Human nature is a complex thing. Rare indeed is the villain in whom some redeeming quality can’t be found – something that their defenders can latch onto to divert or mitigate criticism. The strategy is sometimes referred to as the “Hitler was kind to animals” argument.
What makes it a fallacy is that the premise is true but irrelevant. Hitler was indeed kind to animals, but the disproportion between that and his evil deeds is so great that no sensible person thinks it does any real work of mitigation. As Macaulay said in response to a similar plea for King Charles I, “A good father! A good husband! – Ample apologies indeed for fifteen years of persecution, tyranny, and falsehood!”
And now we have a contemporary example. Poland’s far-right government is under attack and facing possible collapse because of its leader’s insistence on pursuing, of all things, a bill to promote animal welfare.
Jarosław Kaczyński, the chairman of the ruling Law & Justice party, is of course no Hitler. But his political project has involved turning Poland away from the liberal and democratic road, and his five years in power have seen significant departures from European standards on the rule of law. His concern for animals, however, is apparently quite genuine.
Among other things, the bill would ban fur farming, keeping animals in circuses and ritual slaughter for export. The last of those might get some traction with Kaczyński’s anti-Muslim and anti-Jewish supporters, but otherwise it seems completely at odds with the usual far-right program. Farmers’ groups are firmly against, including the government’s own agriculture minister, while Polish Greenpeace, for example, is strongly supportive.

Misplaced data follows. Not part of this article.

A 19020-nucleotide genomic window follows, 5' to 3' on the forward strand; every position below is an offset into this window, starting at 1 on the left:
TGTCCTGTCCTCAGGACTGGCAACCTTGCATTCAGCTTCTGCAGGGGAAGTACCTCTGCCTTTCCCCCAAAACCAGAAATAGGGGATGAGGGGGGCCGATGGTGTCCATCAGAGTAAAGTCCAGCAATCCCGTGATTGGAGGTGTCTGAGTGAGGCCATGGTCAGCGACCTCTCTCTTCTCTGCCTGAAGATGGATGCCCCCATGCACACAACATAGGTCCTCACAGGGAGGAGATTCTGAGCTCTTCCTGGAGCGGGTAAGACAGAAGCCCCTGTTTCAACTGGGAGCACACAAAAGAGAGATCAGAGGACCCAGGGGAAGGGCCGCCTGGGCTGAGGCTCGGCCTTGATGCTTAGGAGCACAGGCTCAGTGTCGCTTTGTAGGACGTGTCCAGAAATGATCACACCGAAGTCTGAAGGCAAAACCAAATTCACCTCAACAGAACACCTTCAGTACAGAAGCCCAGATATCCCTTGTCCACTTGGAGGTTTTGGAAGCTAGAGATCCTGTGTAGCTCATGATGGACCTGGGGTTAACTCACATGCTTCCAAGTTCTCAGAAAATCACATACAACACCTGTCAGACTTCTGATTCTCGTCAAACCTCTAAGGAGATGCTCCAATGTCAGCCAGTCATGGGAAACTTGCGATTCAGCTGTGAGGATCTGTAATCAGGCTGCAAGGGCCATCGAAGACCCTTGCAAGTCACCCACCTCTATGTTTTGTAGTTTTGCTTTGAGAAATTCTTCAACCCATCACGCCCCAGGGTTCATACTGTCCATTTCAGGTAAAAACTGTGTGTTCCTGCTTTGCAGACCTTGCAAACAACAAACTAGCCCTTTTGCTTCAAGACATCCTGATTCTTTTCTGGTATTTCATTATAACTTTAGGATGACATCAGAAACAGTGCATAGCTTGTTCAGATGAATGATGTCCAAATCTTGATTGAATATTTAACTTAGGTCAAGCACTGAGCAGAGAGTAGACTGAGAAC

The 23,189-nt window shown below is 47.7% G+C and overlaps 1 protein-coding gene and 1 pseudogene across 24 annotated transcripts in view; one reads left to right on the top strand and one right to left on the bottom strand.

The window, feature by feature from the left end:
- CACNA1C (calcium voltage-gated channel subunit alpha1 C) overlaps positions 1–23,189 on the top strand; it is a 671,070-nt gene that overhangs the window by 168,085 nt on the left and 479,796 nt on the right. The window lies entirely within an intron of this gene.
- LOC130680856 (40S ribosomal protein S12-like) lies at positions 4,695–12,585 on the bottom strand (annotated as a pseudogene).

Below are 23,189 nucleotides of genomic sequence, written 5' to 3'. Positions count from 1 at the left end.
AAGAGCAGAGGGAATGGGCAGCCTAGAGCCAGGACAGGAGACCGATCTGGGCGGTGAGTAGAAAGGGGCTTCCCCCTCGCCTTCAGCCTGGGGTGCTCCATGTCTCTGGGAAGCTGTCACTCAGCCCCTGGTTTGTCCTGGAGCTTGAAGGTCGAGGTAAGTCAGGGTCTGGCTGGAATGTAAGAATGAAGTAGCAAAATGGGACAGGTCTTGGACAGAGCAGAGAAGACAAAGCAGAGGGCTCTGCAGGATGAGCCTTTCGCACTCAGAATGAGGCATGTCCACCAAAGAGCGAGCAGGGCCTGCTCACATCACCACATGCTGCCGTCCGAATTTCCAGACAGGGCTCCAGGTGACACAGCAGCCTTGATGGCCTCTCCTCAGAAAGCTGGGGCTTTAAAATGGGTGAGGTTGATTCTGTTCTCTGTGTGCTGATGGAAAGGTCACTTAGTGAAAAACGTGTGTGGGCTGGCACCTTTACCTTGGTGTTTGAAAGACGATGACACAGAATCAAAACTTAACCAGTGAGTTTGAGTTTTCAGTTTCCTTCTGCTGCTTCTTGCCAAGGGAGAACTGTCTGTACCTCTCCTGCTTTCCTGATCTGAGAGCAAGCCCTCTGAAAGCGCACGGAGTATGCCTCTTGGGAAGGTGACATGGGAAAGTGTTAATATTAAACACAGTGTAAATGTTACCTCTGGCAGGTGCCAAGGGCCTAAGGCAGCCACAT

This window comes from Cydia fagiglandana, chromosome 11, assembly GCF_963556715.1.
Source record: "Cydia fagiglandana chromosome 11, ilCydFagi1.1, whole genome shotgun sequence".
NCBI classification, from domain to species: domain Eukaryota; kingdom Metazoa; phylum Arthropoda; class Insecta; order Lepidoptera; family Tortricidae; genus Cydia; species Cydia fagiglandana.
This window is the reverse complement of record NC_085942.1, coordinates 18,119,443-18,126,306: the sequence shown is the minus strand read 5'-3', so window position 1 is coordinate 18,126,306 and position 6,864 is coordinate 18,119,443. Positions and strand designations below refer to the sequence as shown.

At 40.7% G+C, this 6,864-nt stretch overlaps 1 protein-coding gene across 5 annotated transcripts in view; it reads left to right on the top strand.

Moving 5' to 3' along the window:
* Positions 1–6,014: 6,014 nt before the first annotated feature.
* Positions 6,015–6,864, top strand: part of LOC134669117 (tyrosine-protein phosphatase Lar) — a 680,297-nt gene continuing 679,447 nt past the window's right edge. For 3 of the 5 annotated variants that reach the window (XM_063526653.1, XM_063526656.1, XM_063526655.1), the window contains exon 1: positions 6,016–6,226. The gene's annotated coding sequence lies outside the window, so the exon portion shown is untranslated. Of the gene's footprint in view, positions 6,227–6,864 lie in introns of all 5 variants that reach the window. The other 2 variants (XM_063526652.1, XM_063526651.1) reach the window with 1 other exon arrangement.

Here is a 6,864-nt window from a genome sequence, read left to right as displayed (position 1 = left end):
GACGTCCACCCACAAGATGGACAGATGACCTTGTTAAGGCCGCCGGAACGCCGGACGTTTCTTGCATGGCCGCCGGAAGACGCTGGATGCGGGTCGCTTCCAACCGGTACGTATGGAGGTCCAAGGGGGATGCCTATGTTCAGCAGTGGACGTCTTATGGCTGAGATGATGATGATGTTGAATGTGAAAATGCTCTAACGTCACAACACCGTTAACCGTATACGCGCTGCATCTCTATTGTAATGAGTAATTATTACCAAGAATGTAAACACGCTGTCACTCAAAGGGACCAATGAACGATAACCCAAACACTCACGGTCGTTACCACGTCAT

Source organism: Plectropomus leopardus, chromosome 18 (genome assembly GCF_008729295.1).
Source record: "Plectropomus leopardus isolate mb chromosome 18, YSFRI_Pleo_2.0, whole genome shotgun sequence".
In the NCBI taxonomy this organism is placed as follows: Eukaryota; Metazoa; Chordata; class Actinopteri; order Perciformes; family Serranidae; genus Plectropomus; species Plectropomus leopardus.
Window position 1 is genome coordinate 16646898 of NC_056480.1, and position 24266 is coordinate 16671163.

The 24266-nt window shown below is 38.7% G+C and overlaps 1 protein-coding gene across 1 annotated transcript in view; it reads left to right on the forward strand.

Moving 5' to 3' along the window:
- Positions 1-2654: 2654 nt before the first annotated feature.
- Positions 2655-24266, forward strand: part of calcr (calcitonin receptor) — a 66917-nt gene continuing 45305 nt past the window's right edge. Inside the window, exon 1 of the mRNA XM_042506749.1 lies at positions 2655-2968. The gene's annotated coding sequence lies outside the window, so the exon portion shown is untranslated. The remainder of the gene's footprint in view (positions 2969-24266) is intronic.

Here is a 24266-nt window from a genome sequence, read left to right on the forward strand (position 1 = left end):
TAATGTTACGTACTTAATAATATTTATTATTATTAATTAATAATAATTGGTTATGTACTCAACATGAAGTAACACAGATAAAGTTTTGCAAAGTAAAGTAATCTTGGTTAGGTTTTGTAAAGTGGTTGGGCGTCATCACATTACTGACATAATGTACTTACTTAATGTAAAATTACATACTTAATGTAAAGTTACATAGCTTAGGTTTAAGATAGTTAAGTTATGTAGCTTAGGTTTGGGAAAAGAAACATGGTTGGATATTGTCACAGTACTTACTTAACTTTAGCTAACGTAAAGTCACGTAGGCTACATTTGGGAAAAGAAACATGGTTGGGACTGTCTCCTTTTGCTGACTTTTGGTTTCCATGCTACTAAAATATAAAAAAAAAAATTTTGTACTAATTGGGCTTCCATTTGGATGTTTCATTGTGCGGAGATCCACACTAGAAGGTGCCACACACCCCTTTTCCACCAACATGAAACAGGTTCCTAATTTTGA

Far-right movements usually combine two things; a culturally authoritarian program, and a devotion to the leader. Problems arise when some particular enthusiasm of the leader happens to clash with the general tenor of the program.
It’s made more difficult in this case by Law & Justice’s position in parliament. Although its ticket won a majority in the lower house at last year’s election, with 235 seats out of 460, some of those are held by coalition partners. Porozumienie (“Agreement”) and Solidarity Poland each have 18 seats; although they run with Law & Justice in order to avoid the 5% threshold, they do not have the same personal loyalty to Kaczyński.
Now they are unhappy about the animal welfare bill. Politico reports that Solidarity Poland’s MPs all voted against it last week, and that most of Porozumienie’s abstained: it passed the lower house only with the support of the opposition. There are doubts about whether the coalition can survive, but the leader of Solidarity Poland, justice minister Zbigniew Ziobro, is one of the government’s key figures; carrying on without him may be difficult.
Events earlier this year surrounding an aborted presidential election had already demonstrated that Kaczyński’s control was less than total. Now the opposition is gearing up for a possible early election. Porozumienie in particular is basically a centre-right party; if the government falls apart, it’s not hard to imagine it co-operating with the opposition, which already covers an ideologically broad front.
Quite probably Law & Justice will manage to patch things together again. Kaczyński last week told reporters that “It’s going to be fine.” But if this crisis does ultimately bring down his government, that will involve the sad reflection that it was not due to the harm he had done to his country and its place in Europe, but rather to the one occasion on which he had tried to do good.